Note 11 – Commitments and Contingencies
Warranties
The following table summarizes the changes in the Company's product warranty liabilities (in thousands):
Balance at June 29, 2014

$6,822

Warranties accrued in current period
4,086

Expenditures
(3,086
)
Balance at December 28, 2014

$7,822

Product warranties are estimated and recognized at the time the Company recognizes revenue. The warranty periods range from 90 days to 10 years . The Company accrues warranty liabilities at the time of sale, based on historical and projected incident rates and expected future warranty costs. The warranty reserves, which are primarily related to Lighting Products, are evaluated on a quarterly basis based on various factors including historical warranty claims, assumptions about the frequency of warranty claims,

16


and assumptions about the frequency of product failures derived from quality testing, field monitoring and the Company's reliability estimates. As of December 28, 2014 , $0.9 million of the Company's product warranty liabilities were classified as long-term.
Litigation
The Company is currently a party to various legal proceedings.  While management presently believes that the ultimate outcome of such proceedings, individually and in the aggregate, will not materially harm the Company’s financial position, cash flows, or overall trends in results of operations, legal proceedings are subject to inherent uncertainties, and unfavorable rulings could occur.  An unfavorable ruling could include money damages or, in matters for which injunctive relief or other conduct remedies may be sought, an injunction prohibiting the Company from selling one or more products at all or in particular ways.  Were unfavorable final outcomes to occur, there exists the possibility of a material adverse impact on the Company’s business, results of operation, financial position and overall trends.  The outcomes in these matters are not reasonably estimable.
Note 12 – Reportable Segments

The Company's operating and reportable segments are:
LED Products
Lighting Products
Power and RF Products
Reportable Segments Description
The Company's LED Products segment includes LED chips, LED components and SiC materials. The Company's Lighting Products segment primarily consists of LED lighting systems and bulbs. The Company's Power and RF Products segment includes power devices and RF devices.
Financial Results by Reportable Segment
The table below reflects the results of the Company's reportable segments as reviewed by the Chief Operating Decision Maker (CODM) for the three and six months ended December 28, 2014 and December 29, 2013 . The Company's CODM is the Chief Executive Officer. The Company used the same accounting policies to derive the segment results reported below as those used in the Company's consolidated financial statements.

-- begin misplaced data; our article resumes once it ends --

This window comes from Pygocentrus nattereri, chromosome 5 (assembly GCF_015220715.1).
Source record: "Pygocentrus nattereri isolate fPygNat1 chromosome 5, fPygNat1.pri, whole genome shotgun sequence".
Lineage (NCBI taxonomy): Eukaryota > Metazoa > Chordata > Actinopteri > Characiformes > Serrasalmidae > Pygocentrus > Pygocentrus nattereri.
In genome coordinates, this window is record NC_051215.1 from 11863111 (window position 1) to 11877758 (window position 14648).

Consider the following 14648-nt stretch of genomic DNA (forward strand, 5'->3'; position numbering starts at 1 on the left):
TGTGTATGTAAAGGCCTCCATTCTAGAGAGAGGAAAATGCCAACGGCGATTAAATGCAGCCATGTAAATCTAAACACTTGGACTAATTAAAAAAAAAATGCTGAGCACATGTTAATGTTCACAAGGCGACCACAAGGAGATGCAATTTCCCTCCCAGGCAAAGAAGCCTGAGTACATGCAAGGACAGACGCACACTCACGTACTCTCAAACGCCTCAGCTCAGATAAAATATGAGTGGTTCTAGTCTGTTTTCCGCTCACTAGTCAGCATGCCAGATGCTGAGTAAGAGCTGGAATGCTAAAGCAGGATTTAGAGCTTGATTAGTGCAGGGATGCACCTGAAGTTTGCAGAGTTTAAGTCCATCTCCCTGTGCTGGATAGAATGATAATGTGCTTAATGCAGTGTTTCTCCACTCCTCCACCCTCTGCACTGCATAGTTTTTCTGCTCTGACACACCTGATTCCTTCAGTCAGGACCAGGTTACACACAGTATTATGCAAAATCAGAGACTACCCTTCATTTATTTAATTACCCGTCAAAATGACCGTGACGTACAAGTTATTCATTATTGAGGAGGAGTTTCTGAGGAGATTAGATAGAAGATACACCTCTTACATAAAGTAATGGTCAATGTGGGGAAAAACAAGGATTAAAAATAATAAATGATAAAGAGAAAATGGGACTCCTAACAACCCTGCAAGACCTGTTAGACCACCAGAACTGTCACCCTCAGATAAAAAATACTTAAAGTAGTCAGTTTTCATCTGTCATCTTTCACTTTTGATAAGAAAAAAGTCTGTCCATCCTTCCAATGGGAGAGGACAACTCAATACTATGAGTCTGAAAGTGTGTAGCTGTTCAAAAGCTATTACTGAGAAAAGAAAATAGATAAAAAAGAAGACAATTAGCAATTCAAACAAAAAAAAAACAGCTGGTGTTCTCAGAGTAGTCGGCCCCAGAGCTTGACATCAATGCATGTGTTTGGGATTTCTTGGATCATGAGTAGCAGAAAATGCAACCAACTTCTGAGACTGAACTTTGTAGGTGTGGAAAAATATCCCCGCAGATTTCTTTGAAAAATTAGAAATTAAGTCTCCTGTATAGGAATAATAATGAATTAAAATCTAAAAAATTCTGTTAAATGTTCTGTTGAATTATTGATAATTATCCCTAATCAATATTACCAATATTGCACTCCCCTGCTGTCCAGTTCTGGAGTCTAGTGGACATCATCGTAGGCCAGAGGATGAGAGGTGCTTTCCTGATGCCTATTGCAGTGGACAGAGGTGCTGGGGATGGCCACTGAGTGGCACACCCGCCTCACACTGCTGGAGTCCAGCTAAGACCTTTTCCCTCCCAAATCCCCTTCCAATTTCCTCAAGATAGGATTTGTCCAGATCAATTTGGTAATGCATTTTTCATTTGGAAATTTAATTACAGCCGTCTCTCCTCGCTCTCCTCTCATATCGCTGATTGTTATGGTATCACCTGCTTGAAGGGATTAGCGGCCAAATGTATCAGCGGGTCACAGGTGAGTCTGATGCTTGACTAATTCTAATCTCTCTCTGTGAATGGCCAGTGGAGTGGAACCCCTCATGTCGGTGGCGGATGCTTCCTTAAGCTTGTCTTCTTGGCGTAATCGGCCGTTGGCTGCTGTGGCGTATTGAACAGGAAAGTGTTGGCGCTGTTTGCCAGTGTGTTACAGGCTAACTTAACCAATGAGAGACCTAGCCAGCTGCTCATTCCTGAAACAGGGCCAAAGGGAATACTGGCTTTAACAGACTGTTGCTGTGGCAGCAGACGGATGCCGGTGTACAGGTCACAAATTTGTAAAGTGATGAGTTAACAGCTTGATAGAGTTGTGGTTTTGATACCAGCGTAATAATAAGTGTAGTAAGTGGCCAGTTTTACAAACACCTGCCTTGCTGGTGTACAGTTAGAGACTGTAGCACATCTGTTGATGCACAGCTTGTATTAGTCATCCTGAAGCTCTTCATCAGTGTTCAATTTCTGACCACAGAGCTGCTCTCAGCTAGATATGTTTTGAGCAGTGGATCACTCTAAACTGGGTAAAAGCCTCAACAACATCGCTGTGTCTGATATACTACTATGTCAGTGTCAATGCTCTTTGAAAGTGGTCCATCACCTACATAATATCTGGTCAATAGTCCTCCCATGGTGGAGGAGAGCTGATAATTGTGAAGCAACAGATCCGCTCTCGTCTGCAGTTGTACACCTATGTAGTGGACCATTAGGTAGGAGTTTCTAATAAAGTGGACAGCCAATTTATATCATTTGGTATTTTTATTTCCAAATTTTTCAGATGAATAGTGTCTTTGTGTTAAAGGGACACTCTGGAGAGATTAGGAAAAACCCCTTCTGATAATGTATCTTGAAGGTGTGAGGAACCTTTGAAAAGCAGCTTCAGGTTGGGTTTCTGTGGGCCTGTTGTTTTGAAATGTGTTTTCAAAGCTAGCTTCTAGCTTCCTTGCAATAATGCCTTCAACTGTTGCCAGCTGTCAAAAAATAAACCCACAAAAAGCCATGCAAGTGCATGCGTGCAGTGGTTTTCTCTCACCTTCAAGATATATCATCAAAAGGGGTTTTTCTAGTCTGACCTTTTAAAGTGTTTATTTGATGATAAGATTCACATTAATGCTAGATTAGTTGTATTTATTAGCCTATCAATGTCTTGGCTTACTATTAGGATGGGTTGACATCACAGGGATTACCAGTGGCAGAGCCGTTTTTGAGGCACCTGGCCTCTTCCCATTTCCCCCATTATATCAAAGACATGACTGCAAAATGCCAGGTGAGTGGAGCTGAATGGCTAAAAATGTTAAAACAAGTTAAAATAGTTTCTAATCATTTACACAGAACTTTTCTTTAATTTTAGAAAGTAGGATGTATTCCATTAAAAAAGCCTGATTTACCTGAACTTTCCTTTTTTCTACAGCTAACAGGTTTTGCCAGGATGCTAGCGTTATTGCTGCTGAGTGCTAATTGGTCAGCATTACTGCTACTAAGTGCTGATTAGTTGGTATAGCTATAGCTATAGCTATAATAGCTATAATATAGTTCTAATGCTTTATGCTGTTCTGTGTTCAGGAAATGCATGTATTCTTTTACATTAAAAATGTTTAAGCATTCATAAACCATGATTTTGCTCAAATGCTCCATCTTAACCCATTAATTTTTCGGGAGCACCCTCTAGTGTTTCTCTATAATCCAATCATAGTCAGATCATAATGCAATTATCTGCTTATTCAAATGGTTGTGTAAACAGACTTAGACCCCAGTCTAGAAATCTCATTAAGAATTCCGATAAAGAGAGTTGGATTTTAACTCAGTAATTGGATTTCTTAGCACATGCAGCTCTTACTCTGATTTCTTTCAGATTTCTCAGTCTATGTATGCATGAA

The Company's CODM does not review inter-segment transactions when evaluating segment performance and allocating resources to each segment, and inter-segment transactions are not included in the segment revenue presented in the table below. As such, total segment revenue in the table below is equal to the Company's consolidated revenue.
The Company's CODM reviews gross profit as the lowest and only level of segment profit. As such, all items below gross profit in the Consolidated Statements of Income must be included to reconcile the consolidated gross profit presented in the table below to the Company's consolidated income before income taxes.
In order to determine gross profit for each reportable segment, the Company allocates direct costs and indirect costs to each segment's cost of revenue. The Company allocates indirect costs, such as employee benefits for manufacturing employees, shared facilities services, information technology, purchasing, and customer service, when the costs are identifiable and beneficial to the reportable segment. The Company allocates these indirect costs based on a reasonable measure of utilization that considers the specific facts and circumstances of the costs being allocated.
Unallocated costs in the table below consisted primarily of manufacturing employees’ stock-based compensation, profit sharing and quarterly or annual incentive compensation and matching contributions under the Company’s 401(k) plan . These costs were not allocated to the reportable segments’ gross profit because the Company’s CODM does not review them regularly when evaluating segment performance and allocating resources.

17


Revenue, gross profit and gross margin for each of the Company's segments were as follows (in thousands, except percentages):
 
Three Months Ended
 
Six Months Ended
 
December 28,
2014
 
December 29,
2013
 
December 28,
2014
 
December 29,
2013
Revenue:
 
 
 
 
 
 
 
LED Products revenue

$151,877

 

$215,022

 

$325,467

 

$433,045

Lighting Products revenue
230,168

 
173,656

 
453,254

 
321,574

Power and RF Products revenue
31,112

 
26,408

 
62,108

 
51,473

Total revenue

$413,157

 

$415,086

 

$840,829

 

$806,092

 
 
 
 
 
 
 
 
Gross Profit and Gross Margin: